The director of the Mallorca Film Commission, Pedro Barbadillo, explains that in recent years there has been a global increase in audiovisual production because platforms such as Netflix are enormously increasing the volume of investment. To understand this boom, we must talk about tax incentives and subsidies for filming. Barbadillo tells that 10 years ago they did not exist in Spain: «For a long time the neighboring countries have offered incentives when there was nothing here. If it is 25%, a producer who spends a million euros ends up recovering 250,000». Therefore, the producers had no reason to come to the island. He argues that, at most, they came if there was a link or were looking for a specific location. In 2015 everything changed. They began to offer incentives of 15% and, today, they reach 30. «The growth in audiovisual production in Spain is directly linked to the increase in the percentage of incentives. The Canary Islands are at 50%, which is a great competition because they are 20 percentage points more», He confesses.
There are three main reasons why production companies come to shoot in Mallorca: outdoor locations, because the island offers a coastline and inland areas in just a few kilometers; the air connection with the main European decision-making centers such as Paris, Berlin or London, and the professional base that has been built in Mallorca thanks to companies such as Palma Pictures: “If the producers have a good experience here, it is very likely that they will tell their colleagues about it and also want to come.”
There are no official data to explain what has been the cost of the productions on the island because companies are reluctant to share this information since they have no legal obligation to do so. According to the estimates of the Mallorca Film Commission, in recent years productions have spent around 100 million euros annually on the island. The alarm state, on the other hand, led to losses of 30 million.
Germán Traver, director of Palma Pictures, admits that filming in Mallorca has increased exponentially because it has become a very favorable destination for production companies thanks to tax incentives and the great training of Mallorcan technicians. “In terms of locations and climate there are few places like this,” he adds. In addition, the demand for work continues to rise every year despite the mandatory stoppage due to the covid. He believes that when displacements can be made easily and the situation is normalized, Mallorca will continue to grow: «Spain is currently in a leading position». The possibility of filming very different locations without having to travel far stands out, since everything on the island is close. «Mallorca can offer much more than you think, and a clear example is Hustle. Recording here pays off, ”says Traver. Precisely the tape Adam Sandler finish filming on the island tomorrow, the same week that ten years ago the Cloud Atlas team landed in Mallorca.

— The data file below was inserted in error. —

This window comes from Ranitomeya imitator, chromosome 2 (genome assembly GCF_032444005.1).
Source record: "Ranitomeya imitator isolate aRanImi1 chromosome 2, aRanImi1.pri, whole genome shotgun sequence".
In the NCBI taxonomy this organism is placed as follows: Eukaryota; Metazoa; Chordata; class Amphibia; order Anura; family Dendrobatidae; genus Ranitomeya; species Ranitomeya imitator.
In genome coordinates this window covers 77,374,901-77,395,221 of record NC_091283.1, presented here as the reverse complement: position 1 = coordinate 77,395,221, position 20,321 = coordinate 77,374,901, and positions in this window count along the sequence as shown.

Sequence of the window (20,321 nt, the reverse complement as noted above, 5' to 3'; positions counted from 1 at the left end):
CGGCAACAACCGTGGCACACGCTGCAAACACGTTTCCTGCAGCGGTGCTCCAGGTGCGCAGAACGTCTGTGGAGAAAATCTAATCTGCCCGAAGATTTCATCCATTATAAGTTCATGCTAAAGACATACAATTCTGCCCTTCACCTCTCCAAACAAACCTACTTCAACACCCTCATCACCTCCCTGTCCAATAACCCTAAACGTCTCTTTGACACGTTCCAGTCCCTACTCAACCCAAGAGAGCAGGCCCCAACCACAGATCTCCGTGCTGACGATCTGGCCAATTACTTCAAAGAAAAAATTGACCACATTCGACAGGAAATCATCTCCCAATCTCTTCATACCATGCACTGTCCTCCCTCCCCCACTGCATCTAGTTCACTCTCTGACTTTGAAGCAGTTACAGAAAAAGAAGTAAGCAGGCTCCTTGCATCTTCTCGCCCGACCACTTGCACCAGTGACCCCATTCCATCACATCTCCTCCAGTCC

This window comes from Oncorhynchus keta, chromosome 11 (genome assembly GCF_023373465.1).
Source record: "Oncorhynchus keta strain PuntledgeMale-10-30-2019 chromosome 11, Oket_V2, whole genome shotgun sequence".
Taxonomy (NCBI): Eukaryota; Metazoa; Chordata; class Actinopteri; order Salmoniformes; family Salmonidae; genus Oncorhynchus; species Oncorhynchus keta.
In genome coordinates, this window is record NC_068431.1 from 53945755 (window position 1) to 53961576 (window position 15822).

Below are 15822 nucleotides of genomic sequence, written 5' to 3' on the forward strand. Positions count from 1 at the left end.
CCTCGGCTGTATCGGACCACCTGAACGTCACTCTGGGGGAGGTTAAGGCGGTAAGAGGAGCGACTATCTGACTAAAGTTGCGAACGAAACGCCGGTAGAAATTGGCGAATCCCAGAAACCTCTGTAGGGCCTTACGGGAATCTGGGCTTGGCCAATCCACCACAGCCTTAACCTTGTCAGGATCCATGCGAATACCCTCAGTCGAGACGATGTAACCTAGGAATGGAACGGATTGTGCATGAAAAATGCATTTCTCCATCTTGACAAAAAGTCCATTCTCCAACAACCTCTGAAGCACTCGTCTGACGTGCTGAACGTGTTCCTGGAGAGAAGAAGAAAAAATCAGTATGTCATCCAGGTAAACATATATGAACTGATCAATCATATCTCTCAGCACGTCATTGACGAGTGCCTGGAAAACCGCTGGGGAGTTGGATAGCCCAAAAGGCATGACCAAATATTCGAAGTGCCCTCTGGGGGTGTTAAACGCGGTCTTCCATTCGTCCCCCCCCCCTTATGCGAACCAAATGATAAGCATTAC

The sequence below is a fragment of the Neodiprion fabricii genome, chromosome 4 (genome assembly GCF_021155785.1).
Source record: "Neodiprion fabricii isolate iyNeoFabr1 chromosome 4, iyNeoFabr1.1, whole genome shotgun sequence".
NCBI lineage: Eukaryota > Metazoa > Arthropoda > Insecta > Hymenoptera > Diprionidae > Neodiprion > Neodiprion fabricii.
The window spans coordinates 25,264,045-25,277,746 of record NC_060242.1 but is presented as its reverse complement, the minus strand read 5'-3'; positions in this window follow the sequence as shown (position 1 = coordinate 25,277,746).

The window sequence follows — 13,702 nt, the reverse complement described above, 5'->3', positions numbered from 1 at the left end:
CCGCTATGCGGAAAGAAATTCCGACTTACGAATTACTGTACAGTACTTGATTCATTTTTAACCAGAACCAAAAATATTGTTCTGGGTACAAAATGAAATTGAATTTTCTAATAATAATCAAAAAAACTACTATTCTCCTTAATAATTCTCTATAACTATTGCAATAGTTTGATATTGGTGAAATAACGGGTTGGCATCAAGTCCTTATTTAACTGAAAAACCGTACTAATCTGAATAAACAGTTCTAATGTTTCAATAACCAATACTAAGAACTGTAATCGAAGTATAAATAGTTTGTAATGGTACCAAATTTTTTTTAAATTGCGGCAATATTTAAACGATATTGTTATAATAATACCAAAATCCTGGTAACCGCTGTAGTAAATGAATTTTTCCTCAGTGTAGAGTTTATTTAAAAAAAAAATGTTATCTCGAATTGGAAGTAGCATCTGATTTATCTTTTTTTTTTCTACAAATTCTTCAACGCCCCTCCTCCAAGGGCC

Mar Clar, founder of Mar Casting, affirms that since Netflix is based in Spain, shootings have increased a lot, although they usually have very strict clauses and fixed contracts on issues such as schedules or rates. That makes the negotiations more complicated. Remember that it is always more expensive for them to come to Mallorca than to go to Madrid or Barcelona, but the landscapes of the island make the difference: «The production companies here work very well and that projects a good image abroad».
Majorcan companies have for years been committed to acquiring quality audiovisual material and training qualified professionals, which is helping to build a more competitive industry: “In this way we will be able to take projects away from Madrid and Barcelona.”
‘Cloud Atlas’, a bittersweet project
Mallorca has been fighting against all odds for years to gain a foothold as a favorable space for large shootings, but some errors in public management hampered growth and generated a certain distrust. The most notorious news was the non-payment, by the Consell de Mallorca, of the subsidies committed to the producers of the film Cloud Atlas. It was, from the first moment, one of the demands to come to film on the island. Some estimates of that time quantified the direct income from the filming at 2.85 million euros and the subsidy amounted to 150,000. Payment was delayed until 2015, three years after filming ended.
Eddie is an Australian news reporter with over 9 years in the industry and has published on Forbes and tech crunch.